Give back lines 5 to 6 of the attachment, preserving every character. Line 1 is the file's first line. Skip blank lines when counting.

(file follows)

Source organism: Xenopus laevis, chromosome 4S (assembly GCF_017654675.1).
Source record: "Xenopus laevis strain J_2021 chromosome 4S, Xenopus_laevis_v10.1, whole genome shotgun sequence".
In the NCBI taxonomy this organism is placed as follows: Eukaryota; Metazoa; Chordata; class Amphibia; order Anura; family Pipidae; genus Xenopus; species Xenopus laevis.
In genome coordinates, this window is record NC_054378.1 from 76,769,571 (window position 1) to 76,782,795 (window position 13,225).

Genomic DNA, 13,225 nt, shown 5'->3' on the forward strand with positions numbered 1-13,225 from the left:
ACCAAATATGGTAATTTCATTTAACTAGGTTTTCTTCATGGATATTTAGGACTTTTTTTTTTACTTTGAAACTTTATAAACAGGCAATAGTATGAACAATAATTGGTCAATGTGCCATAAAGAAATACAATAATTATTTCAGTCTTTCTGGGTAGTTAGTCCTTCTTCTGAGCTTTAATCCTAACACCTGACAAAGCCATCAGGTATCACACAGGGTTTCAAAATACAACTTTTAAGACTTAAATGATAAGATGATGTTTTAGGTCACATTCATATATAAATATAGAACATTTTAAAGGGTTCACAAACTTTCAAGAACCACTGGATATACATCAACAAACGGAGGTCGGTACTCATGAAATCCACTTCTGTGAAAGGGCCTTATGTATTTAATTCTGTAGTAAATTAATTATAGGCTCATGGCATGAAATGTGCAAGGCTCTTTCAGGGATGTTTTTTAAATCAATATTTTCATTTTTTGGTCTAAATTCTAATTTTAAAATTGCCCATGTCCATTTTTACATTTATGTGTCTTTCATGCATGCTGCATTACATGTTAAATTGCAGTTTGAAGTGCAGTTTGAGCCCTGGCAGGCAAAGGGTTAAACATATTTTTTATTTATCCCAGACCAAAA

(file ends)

Genomic DNA, 13,225 nt, shown 5'->3' on the forward strand with positions numbered 1-13,225 from the left:
ACCAAATATGGTAATTTCATTTAACTAGGTTTTCTTCATGGATATTTAGGACTTTTTTTTTTACTTTGAAACTTTATAAACAGGCAATAGTATGAACAATAATTGGTCAATGTGCCATAAAGAAATACAATAATTATTTCAGTCTTTCTGGGTAGTTAGTCCTTCTTCTGAGCTTTAATCCTAACACCTGACAAAGCCATCAGGTATCACACAGGGTTTCAAAATACAACTTTTAAGACTTAAATGATAAGATGATGTTTTAGGTCACATTCATATATAAATATAGAACATTTTAAAGGGTTCACAAACTTTCAAGAACCACTGGATATACATCAACAAACGGAGGTCGGTACTCATGAAATCCACTTCTGTGAAAGGGCCTTATGTATTTAATTCTGTAGTAAATTAATTATAGGCTCATGGCATGAAATGTGCAAGGCTCTTTCAGGGATGTTTTTTAAATCAATATTTTCATTTTTTGGTCTAAATTCTAATTTTAAAATTGCCCATGTCCATTTTTACATTTATGTGTCTTTCATGCATGCTGCATTACATGTTAAATTGCAGTTTGAAGTGCAGTTTGAGCCCTGGCAGGCAAAGGGTTAAACATATTTTTTATTTATCCCAGACCAAAA